Volcano, Island – Yann Arthus-bertrand Photography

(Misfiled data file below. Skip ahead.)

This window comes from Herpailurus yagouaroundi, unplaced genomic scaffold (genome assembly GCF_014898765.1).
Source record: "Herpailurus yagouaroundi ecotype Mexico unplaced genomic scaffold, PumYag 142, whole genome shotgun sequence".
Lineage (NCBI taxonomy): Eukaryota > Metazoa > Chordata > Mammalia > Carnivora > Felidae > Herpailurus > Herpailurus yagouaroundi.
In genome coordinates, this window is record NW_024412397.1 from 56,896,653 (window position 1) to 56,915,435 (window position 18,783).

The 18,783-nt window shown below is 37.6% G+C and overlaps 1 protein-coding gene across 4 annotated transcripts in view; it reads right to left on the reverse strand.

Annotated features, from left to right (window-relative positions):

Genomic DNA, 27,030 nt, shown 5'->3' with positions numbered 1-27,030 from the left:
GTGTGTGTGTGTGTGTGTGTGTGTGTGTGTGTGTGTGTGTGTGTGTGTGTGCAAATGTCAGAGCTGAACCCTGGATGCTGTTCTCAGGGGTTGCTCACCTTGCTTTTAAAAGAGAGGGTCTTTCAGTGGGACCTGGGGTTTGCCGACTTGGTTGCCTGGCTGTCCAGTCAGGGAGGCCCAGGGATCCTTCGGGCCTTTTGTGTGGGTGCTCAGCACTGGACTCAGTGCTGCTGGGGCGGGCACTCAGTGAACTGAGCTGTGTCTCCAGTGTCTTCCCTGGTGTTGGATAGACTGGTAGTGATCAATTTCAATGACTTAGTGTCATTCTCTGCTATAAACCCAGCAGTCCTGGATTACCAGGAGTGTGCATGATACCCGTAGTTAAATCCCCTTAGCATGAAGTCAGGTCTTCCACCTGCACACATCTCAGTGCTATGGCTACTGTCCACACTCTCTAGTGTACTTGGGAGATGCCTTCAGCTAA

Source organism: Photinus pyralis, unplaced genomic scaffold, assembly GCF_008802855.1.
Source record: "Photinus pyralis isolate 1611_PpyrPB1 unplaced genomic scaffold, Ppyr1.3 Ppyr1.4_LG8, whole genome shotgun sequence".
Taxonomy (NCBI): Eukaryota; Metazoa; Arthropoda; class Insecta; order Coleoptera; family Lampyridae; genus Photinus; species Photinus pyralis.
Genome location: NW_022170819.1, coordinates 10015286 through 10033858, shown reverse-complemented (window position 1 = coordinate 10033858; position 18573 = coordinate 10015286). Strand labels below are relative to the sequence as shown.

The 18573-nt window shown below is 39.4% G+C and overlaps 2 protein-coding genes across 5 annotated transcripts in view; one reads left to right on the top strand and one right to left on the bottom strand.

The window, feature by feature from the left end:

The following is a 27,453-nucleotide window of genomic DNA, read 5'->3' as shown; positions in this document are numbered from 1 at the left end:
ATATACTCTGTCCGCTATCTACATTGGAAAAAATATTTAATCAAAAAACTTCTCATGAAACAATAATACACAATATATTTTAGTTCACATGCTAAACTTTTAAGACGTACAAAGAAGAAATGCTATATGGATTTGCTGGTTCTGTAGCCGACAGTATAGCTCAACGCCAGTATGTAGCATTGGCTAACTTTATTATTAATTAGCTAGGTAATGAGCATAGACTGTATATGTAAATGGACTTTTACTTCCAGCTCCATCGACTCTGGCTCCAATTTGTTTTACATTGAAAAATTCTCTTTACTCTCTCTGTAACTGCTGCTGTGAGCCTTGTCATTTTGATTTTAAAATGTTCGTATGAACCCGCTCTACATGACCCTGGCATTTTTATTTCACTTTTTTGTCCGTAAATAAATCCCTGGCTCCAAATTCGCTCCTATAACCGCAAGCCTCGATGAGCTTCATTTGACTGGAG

Iceland is mostly volcanic. It was the site of some of history’s biggest eruptions. But the Laki’s (also called Lakagigar, a volcano that is part of the Myrdalsjökull volcanic system) eruption was certainly the biggest. An eruption started on June 8 1783 and lasted until February 7 1784. Meanwhile, along a 25 km long crack, about 15 km3 of lava flowed and covered a 565 km2 surface. There was no powerful explosion but there were very large amounts of sulphur in the magmatic gases (122 million tons of sulphur released mainly as sulphur dioxide) which caused the death of cattle through poisoning and produced acid rain that destroyed crops. For three years after the eruption, a quarter of Iceland’s population died of famine. During summer 1783, in England and in France, many observers noticed that the sun was covered by a bluish mist. A particularly cold winter followed in Europe. It is today estimated that the aerosol cloud released in the upper atmosphere caused a 1 °C temperature decrease in the average Northern hemisphere temperature.